Christine Thome of Ashkal Alwan, Beirut, emphatically debunked the term Activism as a comfortable fiction that implies choice as well as the possibility of change. Rather, she described herself as someone falling into curatorial activities, expressing a preference for the term commissaire. That translates well into ‘stewardship’, a term recently explored by Roberto Bedoya.[4] What it brings into the conversation is the ability to listen to and attempt to support a variety of positions in much subtler ways than the inclination to leverage art for social redemption (represented by Nato Thompson and Anton Vidokle) may be able to fathom. Thus, her constituency is not defined by binaries either, and a way to extend it is, as she called it, to seek out fissures. Thus, she replaces the metaphor of linear time represented by the activist dichotomy of now/then, in conjunction with the neat divide of us/them, with that of parched and cracked material. Neither a clear-cut enemy nor an improved future state are envisioned, but a potentially dangerous challenge emerging within a multitudinous, meandering now. Recurring here is the theme of risk, elucidated with moving compassion and sharp awareness of complexity.

The distributed list of speaker bios showed Weng Choy Lee, who is teaching at SAIC as a visiting lecturer this fall, as the only independent panelist of the day. Characterizing himself as a writer more than a curator and visibly disinterested in responding to a somewhat flatly framed prompt about the responsibility to be inclusive (this panel was titled “Transnational Currents”,) it seemed that he adopted the present assembly as a momentary constituency, playing on techniques of radical pedagogy when he deftly undermined his presenter authority by at least twice dedicating his time on stage to Chus Martinez’ preceding presentation, calling out Tom Finkelpearl to retell a joke about the relation of theory and practice, and altogether creating a brief instance at which stage and auditorium as much as the present moment and the previous day’s internal conversations panelists had conducted melted into each other. In that, he briefly showed up and rattled strictures and conventions this program was set within. In their introductory words, the conveners had presented the improvisational format as a welcome risk. Weng Choy Lee took them up on it.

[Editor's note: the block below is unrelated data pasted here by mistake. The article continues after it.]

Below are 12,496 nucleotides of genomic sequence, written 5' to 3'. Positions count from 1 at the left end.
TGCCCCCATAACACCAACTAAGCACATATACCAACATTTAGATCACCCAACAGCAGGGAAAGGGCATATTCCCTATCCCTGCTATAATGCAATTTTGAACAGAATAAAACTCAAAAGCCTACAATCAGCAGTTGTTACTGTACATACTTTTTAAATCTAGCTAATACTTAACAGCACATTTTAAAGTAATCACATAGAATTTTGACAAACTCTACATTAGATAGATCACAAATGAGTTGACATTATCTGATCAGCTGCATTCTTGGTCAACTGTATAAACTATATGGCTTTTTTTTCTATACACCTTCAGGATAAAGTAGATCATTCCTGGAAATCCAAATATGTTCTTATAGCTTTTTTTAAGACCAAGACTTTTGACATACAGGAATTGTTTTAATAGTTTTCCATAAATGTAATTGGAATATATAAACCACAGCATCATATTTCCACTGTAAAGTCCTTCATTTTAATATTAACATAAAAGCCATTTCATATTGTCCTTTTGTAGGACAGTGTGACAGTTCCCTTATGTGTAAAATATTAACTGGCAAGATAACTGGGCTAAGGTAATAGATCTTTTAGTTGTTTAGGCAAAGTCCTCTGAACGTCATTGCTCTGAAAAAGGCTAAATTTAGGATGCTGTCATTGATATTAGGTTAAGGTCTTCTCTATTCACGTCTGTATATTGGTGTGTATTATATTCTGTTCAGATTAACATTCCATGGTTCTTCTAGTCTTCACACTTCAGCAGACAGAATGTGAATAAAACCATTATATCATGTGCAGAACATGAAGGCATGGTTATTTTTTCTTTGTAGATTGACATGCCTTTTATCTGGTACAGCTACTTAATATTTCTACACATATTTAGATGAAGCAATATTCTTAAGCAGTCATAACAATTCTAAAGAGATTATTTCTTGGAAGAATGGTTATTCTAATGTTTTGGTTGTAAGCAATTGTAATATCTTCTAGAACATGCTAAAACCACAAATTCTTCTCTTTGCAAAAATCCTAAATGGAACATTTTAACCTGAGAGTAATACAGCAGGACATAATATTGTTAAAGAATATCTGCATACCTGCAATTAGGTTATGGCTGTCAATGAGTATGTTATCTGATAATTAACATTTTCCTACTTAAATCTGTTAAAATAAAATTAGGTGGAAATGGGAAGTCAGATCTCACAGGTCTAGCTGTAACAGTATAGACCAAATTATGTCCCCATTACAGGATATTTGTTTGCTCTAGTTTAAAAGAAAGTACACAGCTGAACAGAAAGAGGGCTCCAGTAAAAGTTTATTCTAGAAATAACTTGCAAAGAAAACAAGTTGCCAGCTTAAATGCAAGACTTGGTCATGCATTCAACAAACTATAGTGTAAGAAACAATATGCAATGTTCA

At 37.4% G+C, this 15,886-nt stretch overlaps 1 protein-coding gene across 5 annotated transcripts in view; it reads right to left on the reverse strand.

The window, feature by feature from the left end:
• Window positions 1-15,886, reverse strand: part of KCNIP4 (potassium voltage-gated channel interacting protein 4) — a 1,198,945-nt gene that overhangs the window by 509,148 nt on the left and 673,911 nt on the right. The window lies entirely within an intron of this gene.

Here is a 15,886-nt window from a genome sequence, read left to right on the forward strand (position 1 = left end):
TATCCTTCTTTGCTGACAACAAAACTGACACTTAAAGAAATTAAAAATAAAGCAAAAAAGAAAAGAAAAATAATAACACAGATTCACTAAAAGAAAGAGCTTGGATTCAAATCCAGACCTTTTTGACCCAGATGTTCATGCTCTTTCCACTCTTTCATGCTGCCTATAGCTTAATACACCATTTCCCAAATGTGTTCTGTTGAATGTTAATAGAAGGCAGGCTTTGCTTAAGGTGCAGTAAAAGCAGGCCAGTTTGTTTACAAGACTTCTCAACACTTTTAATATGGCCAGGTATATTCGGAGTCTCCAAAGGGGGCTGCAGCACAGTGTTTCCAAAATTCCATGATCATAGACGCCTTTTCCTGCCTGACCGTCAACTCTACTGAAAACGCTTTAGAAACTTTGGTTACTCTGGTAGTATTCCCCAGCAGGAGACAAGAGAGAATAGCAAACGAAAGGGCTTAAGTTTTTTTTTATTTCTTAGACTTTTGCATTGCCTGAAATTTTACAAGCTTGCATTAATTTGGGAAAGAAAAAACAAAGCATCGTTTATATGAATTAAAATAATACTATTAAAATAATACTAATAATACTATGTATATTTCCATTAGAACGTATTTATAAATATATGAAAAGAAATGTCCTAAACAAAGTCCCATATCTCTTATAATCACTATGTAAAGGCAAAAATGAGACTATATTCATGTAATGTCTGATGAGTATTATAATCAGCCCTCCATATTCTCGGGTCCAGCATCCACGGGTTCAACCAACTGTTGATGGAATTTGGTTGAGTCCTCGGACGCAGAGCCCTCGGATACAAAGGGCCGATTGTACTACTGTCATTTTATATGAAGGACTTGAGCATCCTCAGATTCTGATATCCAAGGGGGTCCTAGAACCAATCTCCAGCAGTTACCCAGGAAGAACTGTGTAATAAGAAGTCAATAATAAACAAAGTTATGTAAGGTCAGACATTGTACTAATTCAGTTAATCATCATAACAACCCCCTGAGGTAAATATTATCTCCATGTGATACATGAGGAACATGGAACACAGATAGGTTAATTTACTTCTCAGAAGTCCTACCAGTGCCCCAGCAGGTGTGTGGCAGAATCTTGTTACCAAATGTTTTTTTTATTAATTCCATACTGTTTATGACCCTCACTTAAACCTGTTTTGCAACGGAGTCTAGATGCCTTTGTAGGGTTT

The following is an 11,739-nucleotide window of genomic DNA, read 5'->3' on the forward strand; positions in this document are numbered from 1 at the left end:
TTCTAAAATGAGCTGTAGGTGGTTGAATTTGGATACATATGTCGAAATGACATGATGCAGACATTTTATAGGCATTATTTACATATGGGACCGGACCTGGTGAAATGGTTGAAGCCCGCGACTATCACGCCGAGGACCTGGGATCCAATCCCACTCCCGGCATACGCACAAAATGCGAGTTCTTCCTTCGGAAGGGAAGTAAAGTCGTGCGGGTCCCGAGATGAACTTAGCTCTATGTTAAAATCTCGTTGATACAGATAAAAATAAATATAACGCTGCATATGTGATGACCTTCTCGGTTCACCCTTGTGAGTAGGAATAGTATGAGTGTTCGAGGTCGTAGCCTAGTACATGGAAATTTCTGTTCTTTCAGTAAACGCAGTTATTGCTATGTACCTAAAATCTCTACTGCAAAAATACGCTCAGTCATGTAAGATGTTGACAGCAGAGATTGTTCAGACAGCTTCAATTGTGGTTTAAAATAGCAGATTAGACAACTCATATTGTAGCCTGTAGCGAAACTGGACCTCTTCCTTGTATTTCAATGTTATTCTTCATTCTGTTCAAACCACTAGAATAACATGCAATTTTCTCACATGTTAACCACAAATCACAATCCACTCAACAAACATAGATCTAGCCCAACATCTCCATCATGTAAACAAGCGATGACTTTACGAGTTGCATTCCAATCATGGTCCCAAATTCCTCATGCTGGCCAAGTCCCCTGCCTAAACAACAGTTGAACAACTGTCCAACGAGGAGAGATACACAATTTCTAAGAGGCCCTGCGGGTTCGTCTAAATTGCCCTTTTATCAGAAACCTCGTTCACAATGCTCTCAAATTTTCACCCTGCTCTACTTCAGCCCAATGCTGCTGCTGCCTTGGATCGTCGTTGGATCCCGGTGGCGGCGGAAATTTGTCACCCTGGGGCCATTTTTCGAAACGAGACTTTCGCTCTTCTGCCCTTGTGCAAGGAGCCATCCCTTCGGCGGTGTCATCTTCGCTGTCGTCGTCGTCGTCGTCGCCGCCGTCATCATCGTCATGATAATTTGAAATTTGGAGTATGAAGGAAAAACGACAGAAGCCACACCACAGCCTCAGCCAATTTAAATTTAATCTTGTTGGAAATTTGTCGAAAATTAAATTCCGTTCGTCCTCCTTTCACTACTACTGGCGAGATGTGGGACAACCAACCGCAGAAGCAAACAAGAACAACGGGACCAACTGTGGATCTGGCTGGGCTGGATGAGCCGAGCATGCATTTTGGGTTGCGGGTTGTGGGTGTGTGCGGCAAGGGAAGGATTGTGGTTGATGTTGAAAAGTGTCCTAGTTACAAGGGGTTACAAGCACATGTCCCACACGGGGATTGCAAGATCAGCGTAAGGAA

What grouped these three presenters in my mind was their denial of an Enlightenment inflected economics (and, in fact, pedagogy) of expertise, assessment, planning, implementation and evaluation, devised to safely carry an existing polity into its next stages. Instead, they opted to leverage technology, materiality and performativity, through acts of stewardship that induce more or less risky, heightened states of attention open to immanent reading, similar to the acts of combat Deleuze conjures up in his essay “To Have Done with Judgment”[5], a text in which he contests the power to organize to infinity embedded in the doctrine of judgment, which has emerged from monotheism, equally embodied in church, state, knowledge and culture. It is not surprising that in that group, Bernstein seems like she should be closest related to the Enlightenment rhetoric, given that her medium has arisen from it. The banter on her panel  (on “Authorship, Audience, Agency”‘, with Chus Martinez and Ralph Rugoff) around her being an outcast in the group hints that that perception is in fact wrong.